- December 7, 2020
- Posted by: Carter Davis
- Category: News
Settling federal student loan debt is a rare occurrence, but it may be necessary for some people who can no longer pay off their loans and have no other options. If you feel as though you have nowhere to turn and a mountain of federal student loan repayments, it may be time to try for settlement. Before you make this important decision, know the reasons for federal student loan settlement that could apply to you.
You Don’t Qualify for an Income-Driven Repayment Plan
Income-driven repayment plans have saved many graduates from defaulting on their federal loan repayments. These loan repayment plans change the monthly amount you owe based on your taxes and yearly income, which can result in extremely low payments. However, low payments can mean high interest that will build up over time. Not everyone is qualified for an income-driven repayment plan, but you can typically consolidate loans that don’t qualify into a loan that does.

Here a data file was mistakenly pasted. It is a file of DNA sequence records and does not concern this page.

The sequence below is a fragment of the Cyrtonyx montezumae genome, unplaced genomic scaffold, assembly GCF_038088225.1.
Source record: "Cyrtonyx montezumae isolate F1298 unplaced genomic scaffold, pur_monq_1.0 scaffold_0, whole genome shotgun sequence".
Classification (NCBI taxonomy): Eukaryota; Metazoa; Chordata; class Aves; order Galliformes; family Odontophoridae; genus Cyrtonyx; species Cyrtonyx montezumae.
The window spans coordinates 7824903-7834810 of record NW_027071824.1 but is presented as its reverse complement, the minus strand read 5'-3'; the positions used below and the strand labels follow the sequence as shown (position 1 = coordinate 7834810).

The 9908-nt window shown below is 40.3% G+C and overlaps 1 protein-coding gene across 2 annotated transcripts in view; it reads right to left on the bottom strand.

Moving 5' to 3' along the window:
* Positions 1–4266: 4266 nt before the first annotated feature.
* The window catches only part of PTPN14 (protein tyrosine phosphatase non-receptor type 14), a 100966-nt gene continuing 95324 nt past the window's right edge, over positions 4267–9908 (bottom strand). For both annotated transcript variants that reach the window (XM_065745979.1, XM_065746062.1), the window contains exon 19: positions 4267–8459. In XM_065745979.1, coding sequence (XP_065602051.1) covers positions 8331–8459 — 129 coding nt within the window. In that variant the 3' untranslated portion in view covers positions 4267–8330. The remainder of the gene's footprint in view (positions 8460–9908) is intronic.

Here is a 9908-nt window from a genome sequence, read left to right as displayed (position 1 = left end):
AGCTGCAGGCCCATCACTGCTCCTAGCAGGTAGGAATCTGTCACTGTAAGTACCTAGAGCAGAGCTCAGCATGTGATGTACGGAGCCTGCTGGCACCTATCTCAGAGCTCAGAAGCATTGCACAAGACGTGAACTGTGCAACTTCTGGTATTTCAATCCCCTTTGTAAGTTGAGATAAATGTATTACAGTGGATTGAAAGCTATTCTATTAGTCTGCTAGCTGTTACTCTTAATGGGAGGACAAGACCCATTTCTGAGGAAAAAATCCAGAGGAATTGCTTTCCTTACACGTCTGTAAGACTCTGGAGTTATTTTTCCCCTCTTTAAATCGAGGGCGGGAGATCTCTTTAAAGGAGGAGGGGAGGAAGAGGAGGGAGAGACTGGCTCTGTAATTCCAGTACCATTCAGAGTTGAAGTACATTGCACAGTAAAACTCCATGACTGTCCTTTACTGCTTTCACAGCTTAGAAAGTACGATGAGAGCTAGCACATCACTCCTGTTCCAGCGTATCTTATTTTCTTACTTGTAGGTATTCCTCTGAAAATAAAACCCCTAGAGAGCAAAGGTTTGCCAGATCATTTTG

Your Loans Have Begun Defaulting
Even when you’re on an income-driven repayment plan, the payments may be too high, and your loans may start defaulting. When this happens, you can consider settlement as an option. Loans don’t begin defaulting until after nine months of missed payments. The federal government will not consider you for student loan settlement unless your loans are defaulted. If you haven’t officially defaulted on your loans, the federal government will still consider you able to pay the full repayments. Don’t start the process of defaulting on purpose just to be able to settle your debt. This is a risky move that will lead to financial turmoil. Only default when you have no other options. Once the settlement process is finished, you can begin fixing your credit score that the defaulted debt has likely destroyed.
You Have a Lump-Sum Payment Ready
A settlement will provide an end to your federal loan, but it’s important that you prepare yourself to pay a hefty price first. You should only complete a settlement once you have enough money to pay the requested lump-sum payment. The federal government doesn’t often settle for less than 90% of the remaining amount, and it will only give you 90 days to pay it. Don’t forget that whatever you chop off the loan will be considered taxable income, and it will require action on your taxes.